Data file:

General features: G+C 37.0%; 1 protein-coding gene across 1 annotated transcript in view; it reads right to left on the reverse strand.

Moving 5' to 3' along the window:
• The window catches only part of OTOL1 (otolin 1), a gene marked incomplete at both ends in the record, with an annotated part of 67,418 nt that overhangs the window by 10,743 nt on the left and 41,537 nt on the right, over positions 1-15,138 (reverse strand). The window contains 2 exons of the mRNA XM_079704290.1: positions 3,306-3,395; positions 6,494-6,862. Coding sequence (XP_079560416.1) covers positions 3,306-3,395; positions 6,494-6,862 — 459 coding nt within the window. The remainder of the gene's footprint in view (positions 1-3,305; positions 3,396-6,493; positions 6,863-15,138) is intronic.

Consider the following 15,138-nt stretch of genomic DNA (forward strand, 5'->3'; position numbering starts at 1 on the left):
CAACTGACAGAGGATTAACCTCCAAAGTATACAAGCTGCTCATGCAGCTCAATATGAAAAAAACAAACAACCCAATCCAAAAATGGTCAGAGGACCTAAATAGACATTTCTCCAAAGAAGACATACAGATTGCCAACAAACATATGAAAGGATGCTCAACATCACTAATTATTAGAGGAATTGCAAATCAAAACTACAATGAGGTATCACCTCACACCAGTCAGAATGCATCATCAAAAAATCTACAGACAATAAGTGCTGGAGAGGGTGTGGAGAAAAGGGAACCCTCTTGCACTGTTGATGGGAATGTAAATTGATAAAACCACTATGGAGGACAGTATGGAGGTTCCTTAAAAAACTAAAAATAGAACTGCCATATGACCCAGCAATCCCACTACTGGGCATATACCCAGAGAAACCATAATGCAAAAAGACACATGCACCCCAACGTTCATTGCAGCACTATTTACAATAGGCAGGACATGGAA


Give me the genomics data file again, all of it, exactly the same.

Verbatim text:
General features: G+C 37.0%; 1 protein-coding gene across 1 annotated transcript in view; it reads right to left on the reverse strand.

Moving 5' to 3' along the window:
• The window catches only part of OTOL1 (otolin 1), a gene marked incomplete at both ends in the record, with an annotated part of 67,418 nt that overhangs the window by 10,743 nt on the left and 41,537 nt on the right, over positions 1-15,138 (reverse strand). The window contains 2 exons of the mRNA XM_079704290.1: positions 3,306-3,395; positions 6,494-6,862. Coding sequence (XP_079560416.1) covers positions 3,306-3,395; positions 6,494-6,862 — 459 coding nt within the window. The remainder of the gene's footprint in view (positions 1-3,305; positions 3,396-6,493; positions 6,863-15,138) is intronic.

Consider the following 15,138-nt stretch of genomic DNA (forward strand, 5'->3'; position numbering starts at 1 on the left):
CAACTGACAGAGGATTAACCTCCAAAGTATACAAGCTGCTCATGCAGCTCAATATGAAAAAAACAAACAACCCAATCCAAAAATGGTCAGAGGACCTAAATAGACATTTCTCCAAAGAAGACATACAGATTGCCAACAAACATATGAAAGGATGCTCAACATCACTAATTATTAGAGGAATTGCAAATCAAAACTACAATGAGGTATCACCTCACACCAGTCAGAATGCATCATCAAAAAATCTACAGACAATAAGTGCTGGAGAGGGTGTGGAGAAAAGGGAACCCTCTTGCACTGTTGATGGGAATGTAAATTGATAAAACCACTATGGAGGACAGTATGGAGGTTCCTTAAAAAACTAAAAATAGAACTGCCATATGACCCAGCAATCCCACTACTGGGCATATACCCAGAGAAACCATAATGCAAAAAGACACATGCACCCCAACGTTCATTGCAGCACTATTTACAATAGGCAGGACATGGAA